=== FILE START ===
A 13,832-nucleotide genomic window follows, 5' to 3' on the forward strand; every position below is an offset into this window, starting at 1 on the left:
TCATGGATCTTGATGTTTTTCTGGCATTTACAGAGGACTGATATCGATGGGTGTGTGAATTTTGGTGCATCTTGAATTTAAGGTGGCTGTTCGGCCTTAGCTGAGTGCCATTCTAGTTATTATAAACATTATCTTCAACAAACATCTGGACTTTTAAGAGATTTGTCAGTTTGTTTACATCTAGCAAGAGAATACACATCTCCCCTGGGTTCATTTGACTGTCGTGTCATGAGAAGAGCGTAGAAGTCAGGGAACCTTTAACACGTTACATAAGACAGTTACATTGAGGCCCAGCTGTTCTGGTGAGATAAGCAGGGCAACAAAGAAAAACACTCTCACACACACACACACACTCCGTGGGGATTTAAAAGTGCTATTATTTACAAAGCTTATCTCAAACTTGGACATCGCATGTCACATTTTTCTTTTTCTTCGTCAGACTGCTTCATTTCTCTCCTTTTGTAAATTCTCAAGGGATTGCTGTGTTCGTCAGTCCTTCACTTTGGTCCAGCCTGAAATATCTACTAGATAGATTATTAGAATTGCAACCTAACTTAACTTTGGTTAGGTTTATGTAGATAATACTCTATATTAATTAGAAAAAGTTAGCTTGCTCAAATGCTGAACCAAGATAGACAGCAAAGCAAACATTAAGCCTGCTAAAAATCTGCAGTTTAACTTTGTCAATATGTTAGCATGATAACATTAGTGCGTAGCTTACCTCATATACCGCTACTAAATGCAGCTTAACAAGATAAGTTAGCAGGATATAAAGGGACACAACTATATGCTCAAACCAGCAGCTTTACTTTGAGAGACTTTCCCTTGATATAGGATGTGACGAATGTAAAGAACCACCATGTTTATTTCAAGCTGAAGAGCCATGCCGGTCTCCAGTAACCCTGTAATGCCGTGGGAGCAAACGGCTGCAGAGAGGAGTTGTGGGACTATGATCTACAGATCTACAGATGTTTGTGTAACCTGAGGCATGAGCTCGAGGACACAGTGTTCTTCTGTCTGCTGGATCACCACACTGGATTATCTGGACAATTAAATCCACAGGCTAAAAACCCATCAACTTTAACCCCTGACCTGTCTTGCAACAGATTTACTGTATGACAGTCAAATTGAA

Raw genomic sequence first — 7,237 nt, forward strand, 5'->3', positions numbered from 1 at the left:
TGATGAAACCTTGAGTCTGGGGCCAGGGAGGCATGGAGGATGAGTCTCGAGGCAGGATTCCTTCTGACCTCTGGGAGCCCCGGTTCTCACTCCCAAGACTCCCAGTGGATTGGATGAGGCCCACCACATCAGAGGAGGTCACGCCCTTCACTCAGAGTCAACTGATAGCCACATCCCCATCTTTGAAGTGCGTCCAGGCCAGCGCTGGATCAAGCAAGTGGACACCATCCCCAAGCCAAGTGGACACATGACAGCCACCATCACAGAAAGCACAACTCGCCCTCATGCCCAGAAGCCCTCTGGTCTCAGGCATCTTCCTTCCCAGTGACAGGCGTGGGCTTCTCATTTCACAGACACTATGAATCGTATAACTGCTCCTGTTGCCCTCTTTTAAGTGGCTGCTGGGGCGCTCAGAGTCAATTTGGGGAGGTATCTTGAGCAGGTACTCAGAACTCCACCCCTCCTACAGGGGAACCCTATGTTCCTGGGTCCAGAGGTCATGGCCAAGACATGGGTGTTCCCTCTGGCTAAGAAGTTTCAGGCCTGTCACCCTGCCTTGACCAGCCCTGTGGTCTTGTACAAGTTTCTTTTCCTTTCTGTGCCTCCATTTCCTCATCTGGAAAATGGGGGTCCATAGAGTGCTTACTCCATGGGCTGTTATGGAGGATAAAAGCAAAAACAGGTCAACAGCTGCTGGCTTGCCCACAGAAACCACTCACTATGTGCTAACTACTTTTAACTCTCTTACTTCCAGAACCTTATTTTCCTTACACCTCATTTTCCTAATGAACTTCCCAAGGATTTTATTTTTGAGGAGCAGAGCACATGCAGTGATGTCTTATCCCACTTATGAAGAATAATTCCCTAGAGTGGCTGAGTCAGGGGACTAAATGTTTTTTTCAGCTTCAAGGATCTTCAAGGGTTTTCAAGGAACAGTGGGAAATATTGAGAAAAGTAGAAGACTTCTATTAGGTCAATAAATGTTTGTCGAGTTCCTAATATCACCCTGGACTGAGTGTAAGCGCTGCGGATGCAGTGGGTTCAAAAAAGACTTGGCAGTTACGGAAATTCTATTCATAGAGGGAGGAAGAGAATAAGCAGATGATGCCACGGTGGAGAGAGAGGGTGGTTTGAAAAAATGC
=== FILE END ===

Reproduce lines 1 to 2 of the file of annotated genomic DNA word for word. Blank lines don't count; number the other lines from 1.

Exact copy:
A 13,832-nucleotide genomic window follows, 5' to 3' on the forward strand; every position below is an offset into this window, starting at 1 on the left:
TCATGGATCTTGATGTTTTTCTGGCATTTACAGAGGACTGATATCGATGGGTGTGTGAATTTTGGTGCATCTTGAATTTAAGGTGGCTGTTCGGCCTTAGCTGAGTGCCATTCTAGTTATTATAAACATTATCTTCAACAAACATCTGGACTTTTAAGAGATTTGTCAGTTTGTTTACATCTAGCAAGAGAATACACATCTCCCCTGGGTTCATTTGACTGTCGTGTCATGAGAAGAGCGTAGAAGTCAGGGAACCTTTAACACGTTACATAAGACAGTTACATTGAGGCCCAGCTGTTCTGGTGAGATAAGCAGGGCAACAAAGAAAAACACTCTCACACACACACACACACTCCGTGGGGATTTAAAAGTGCTATTATTTACAAAGCTTATCTCAAACTTGGACATCGCATGTCACATTTTTCTTTTTCTTCGTCAGACTGCTTCATTTCTCTCCTTTTGTAAATTCTCAAGGGATTGCTGTGTTCGTCAGTCCTTCACTTTGGTCCAGCCTGAAATATCTACTAGATAGATTATTAGAATTGCAACCTAACTTAACTTTGGTTAGGTTTATGTAGATAATACTCTATATTAATTAGAAAAAGTTAGCTTGCTCAAATGCTGAACCAAGATAGACAGCAAAGCAAACATTAAGCCTGCTAAAAATCTGCAGTTTAACTTTGTCAATATGTTAGCATGATAACATTAGTGCGTAGCTTACCTCATATACCGCTACTAAATGCAGCTTAACAAGATAAGTTAGCAGGATATAAAGGGACACAACTATATGCTCAAACCAGCAGCTTTACTTTGAGAGACTTTCCCTTGATATAGGATGTGACGAATGTAAAGAACCACCATGTTTATTTCAAGCTGAAGAGCCATGCCGGTCTCCAGTAACCCTGTAATGCCGTGGGAGCAAACGGCTGCAGAGAGGAGTTGTGGGACTATGATCTACAGATCTACAGATGTTTGTGTAACCTGAGGCATGAGCTCGAGGACACAGTGTTCTTCTGTCTGCTGGATCACCACACTGGATTATCTGGACAATTAAATCCACAGGCTAAAAACCCATCAACTTTAACCCCTGACCTGTCTTGCAACAGATTTACTGTATGACAGTCAAATTGAA